Home > Homeland Visits > Madhu’s Story: Adoption

Madhu’s Story:

Feature Image

Return to India

Part 1: Expectations

In 1995, when I was maybe 10 years old, I was adopted from an orphanage in India by my Australian family. In November 2001 my Mum and I spent a month touring my homeland. It was nearly 7 years since I was in India and this was my first trip back.

I wanted to go back to India because I wanted to see how India was. Had it changed since I lived there? What would it be like going back there now? And I wanted to experience the culture and lifestyle. I thought I would remember lots of things in India and it would all be familiar but I was wrong.

Before we got to India I was imagining how it was going to feel and what reaction Indians would have when they saw me with my Mum, a white woman. The kids in the orphanage would remember me but what would they think of me? I didn’t think much about my birth family because I knew I wouldn’t find them or see them again, so it’s like I tend to forget about them but I don’t mind talking about them when people ask questions. I don’t really care how old I am because I’ve never known, so I didn’t expect to find answers to that question on our trip.

Part 2: Reality

India wasn’t the same as I remembered. It all looked new to me because I’m now used to my life in Australia. We travelled heaps far, went through some villages, cities, towns and travelled all over the north part. In the month we were travelling we went from Chennai in the south to Delhi in the north. We saw the Taj Mahal in Agra, the Kama Sutra temples in Khajuraho, and we went down the river Ganges in a boat in Varanasi.

It felt like India had changed a lot because it wasn’t the way I remembered it, but I know this is because I’ve grown up and my perception of things is different now.

I was really looking forward to going back to my orphanage and I was happy that I would see the kids who were there when I was. When we arrived things happened differently to how I imagined. The carers I knew weren’t there any longer, and neither were the children I had known, so I was disappointed a bit but still happy to see my orphanage and the few girls and carers who remembered me. Boys have to leave the orphanage when they are about 10 years old so all the older children were girls. There were still nearly 300 children in the orphanage but they weren’t doing adoptions now so the children have to stay there.

I knew my way around but everything seemed smaller than I remembered because I had grown up. There were lots of babies sitting in cots and standing. The carers gave them biscuits to stop them crying during our visit. I was worried about the babies and how they were not looked after properly. There were only a few carers who just wiped the babies and were not loving them. The babies looked so sad and weak and skinny. I was sad that the children there won’t get adopted. I felt happy going back to visit but I am glad that I’m not there any more.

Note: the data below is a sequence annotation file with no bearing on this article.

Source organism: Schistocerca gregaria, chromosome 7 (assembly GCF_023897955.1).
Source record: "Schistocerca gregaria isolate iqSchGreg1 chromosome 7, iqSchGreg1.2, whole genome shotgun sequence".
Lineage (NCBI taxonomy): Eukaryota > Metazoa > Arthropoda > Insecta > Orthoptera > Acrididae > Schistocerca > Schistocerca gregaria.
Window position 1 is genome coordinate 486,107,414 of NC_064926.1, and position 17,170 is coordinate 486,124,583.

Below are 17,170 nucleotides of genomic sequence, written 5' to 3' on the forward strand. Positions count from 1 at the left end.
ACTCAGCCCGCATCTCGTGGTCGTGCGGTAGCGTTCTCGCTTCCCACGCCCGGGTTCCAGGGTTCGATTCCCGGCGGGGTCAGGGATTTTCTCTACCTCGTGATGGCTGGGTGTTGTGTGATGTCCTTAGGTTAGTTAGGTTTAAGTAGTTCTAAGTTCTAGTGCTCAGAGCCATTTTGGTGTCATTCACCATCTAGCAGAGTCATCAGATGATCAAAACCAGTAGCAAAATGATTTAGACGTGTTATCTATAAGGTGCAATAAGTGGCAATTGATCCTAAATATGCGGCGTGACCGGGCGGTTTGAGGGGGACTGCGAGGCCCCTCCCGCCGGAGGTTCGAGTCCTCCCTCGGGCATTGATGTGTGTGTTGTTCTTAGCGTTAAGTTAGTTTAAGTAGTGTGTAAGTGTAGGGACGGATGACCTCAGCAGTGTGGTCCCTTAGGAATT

The best parts of my trip were when I went to the orphanage with Mum and our friends, my new “uncle” Bobby and my new “grandma” – meeting everyone in the tour group we travelled with for the last 2 weeks – visiting an isolated town called Chanderi and a nearby village – staying in a resort in Orchha in really cool, air-conditioned tents with fridges and colour TVs – visiting all the great tourist places like the Taj Mahal – and also meeting lots of nice friendly Indians.

The worst parts were when people followed us everywhere and annoyed me with questions, trying to make us buy things. Also they were pushing and shoving on trains and buses. I found some things boring, like seeing too many temples. When we used transport such as the local bus or jeep I didn’t like it either as it was uncomfortable. It was scary to look through the front windscreen at trucks and buses heading straight at us on single-lane roads.

Part 3: What’s Next for Me?

This trip changed the way I felt about India. I found out that things were different to how I remembered them, and India was not all bad. Some parts were bad and need to change, like the poverty and the pollution, but lots of things were great. I learned so much more that I didn’t know about my birth country.

I don’t think of myself as being different than my white parents because I’m brown or because I am Asian. I’m not ashamed or sad about my past. I’m not disappointed that we didn’t find my village or more about my birth family – what I care about is that we tried our best.

All I need to know is that my family loves me, cares for me and having been adopted by my new family makes me happy. I always feel happy because I have tons of friends and family who care about me. I get a very good education and I learn new things every day so I will have many skills for life. I feel that I now belong to both Australia and India. I am very pleased with how I turned out from all that happened to me and there’s nothing that I want to change about myself.

My future isn’t all planned yet and all I am sure I want to do is travel. I hope some day that I will get to go back to India and see if it has all changed. I can’t decide yet what I want to be in life but maybe I will have to just try many things before I find the right one for me.

Share your adoption story or read more adoption stories.

© 2002

Host: ws1.elevati.net